Osvaldo Contreras Arriaga (left in white) and Omar Guadalupe Ayon Diaz (right in blue). Arrested in Colombia in 2015. 

On different days, the partners arrived in Cartagena, Colombia. The entry of Osvaldo Contreras Arriaga, on Wednesday, August 19, 2015, to the Núñez International Airport in Cartagena, activated alerts in the Colombian Immigration Department. Coming from Panama, the 27-year-old was identified as a member of the Sinaloa Cartel, according to the Interpol Red Circular issued by the United States government.

It was then that the location of his partner, Omar Guadalupe Ayón Díaz, who was staying in a hotel on the outskirts of the city of Cartagena, was sought. Colombian officers detained him for “the crimes of money laundering, organization, association or criminal group,” the Colombian authority reported. Like Contreras Arriaga, he had a Red Notice from Interpol. The two men remained in Colombia, from where they awaited extradition to the United States.

In March 2015, a grand jury of the Southern District of California based in San Diego presented an indictment against Omar Ayón Díaz and Osvaldo Contreras Arriaga for the crimes of international conspiracy for money laundering and drug trafficking. cocaine. Omar Ayón Díaz is the owner and manager of several exchange houses in Tijuana.

As part of this case, more than 20 people have been arrested and Rodríguez Mejía is the fourth member to receive a sentence.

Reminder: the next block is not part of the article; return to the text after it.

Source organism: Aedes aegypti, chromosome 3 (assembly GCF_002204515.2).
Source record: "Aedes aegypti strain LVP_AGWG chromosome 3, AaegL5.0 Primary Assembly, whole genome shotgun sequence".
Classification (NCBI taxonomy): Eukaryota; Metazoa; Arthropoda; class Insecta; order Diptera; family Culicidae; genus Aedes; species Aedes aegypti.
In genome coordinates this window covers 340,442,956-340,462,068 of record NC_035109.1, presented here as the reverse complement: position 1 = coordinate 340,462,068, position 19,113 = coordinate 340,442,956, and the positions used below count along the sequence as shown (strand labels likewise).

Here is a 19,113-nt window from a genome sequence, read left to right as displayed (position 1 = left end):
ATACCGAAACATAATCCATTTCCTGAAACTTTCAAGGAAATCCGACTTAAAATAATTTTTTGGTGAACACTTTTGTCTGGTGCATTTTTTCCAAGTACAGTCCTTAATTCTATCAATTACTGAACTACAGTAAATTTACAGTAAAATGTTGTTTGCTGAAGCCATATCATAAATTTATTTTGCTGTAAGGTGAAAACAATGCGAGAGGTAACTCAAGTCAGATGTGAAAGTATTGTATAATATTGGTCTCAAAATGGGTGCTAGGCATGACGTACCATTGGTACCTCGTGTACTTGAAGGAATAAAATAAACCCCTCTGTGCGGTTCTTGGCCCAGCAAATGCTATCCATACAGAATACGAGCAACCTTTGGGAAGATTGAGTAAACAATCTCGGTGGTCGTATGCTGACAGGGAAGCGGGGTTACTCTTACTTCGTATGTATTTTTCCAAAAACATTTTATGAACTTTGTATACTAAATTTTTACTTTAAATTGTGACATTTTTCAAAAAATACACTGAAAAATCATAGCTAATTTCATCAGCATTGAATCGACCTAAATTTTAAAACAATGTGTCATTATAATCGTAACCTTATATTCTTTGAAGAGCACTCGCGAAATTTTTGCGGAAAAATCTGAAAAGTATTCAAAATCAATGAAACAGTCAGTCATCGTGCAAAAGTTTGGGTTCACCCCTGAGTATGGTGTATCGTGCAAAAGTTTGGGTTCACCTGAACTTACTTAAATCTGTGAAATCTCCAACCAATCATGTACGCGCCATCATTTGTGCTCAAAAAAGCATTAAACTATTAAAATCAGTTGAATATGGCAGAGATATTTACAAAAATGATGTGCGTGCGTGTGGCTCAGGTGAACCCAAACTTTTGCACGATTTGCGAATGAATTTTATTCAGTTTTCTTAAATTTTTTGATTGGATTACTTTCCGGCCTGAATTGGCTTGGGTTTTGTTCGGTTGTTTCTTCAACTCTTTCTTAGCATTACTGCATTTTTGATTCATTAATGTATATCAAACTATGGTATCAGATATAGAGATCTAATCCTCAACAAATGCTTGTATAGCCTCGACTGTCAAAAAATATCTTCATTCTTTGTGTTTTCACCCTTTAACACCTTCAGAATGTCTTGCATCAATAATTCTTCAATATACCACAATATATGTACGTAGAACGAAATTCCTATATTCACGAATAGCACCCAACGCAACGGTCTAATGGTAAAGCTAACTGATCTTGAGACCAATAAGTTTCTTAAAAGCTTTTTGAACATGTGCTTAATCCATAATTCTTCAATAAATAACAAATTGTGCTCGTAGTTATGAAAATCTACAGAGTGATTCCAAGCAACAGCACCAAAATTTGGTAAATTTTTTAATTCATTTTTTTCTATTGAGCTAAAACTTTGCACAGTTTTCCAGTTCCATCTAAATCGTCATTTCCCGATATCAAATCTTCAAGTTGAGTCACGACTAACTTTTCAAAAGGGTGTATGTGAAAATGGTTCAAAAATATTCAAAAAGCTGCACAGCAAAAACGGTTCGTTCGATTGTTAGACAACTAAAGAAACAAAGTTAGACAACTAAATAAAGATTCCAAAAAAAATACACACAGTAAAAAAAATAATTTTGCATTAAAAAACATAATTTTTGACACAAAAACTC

Ayón Díaz and Contreras Arriaga were sentenced to 10 years and 11 years in prison, respectively. Osvaldo Contreras Arriaga is accused of directing a cocaine trafficking network within the Southern District of California.

A fourth member of the network, named Joel Acedo-Ojeda, who, like his three accomplices, pleaded guilty, received a sentence of 11 years and three months in prison.


  1. wow

    yeah that was one of Atlante's guys from the cambios

    Joel something from Culiacan was another, he's still serving time

    Cheyo and all those guys were on that same part of the Operation Narco Polo indictment

    described pretty accurately the flow of shipments from Culiacan, Cheyos and Los Antrax to cell leaders like Atlante, and across the border to customers

  2. They let him out of prison early to join the MZ informant task force and finish off Los Chapitos

  3. Somebody is trying to prove to CDS who has more follicles down there to prove a point.

  4. So what's the word on the streets? Arellanos or Jalisco jacked him?

  5. The foto of the gentleman in the dark blue collarless shirt, though not captioned, appears to be El Atlante, who went to meet his maker in 2018..

    1. Lo puso el cabezón/ cabo 27 por cierto. Razón por la cual los Arzates sólo lo tratan solo por radio y no directo. Lo mismo con el cabo 30 y 50 solo por radio. Ya que ni los Jaliscos ni Tijuana los quieren.

  6. All Mencho here.. they Tun la Tia

    1. Al mecho los pinches volteados del 3 le echaron a perder sus interés aquí en la frontera estos últimos 6 anós.


  8. He didn't serve any 85% as claimed in the otherwise great article; he served half of that. And there's only one way to get out THAT early, something for which he has now paid for.

    1. Well he was arrestado un 2015 he got out this year made 8 years out of the 10 los weros casi ciempre cuentan desde quete agarran donde te aigan agarrado empiesa acontar

    2. Por culpa dela mayoria de essos weyes cayeron mayito gordo chino cheyo mayito flaco muchos mas entraron en essos inditements

  9. Chinese killed him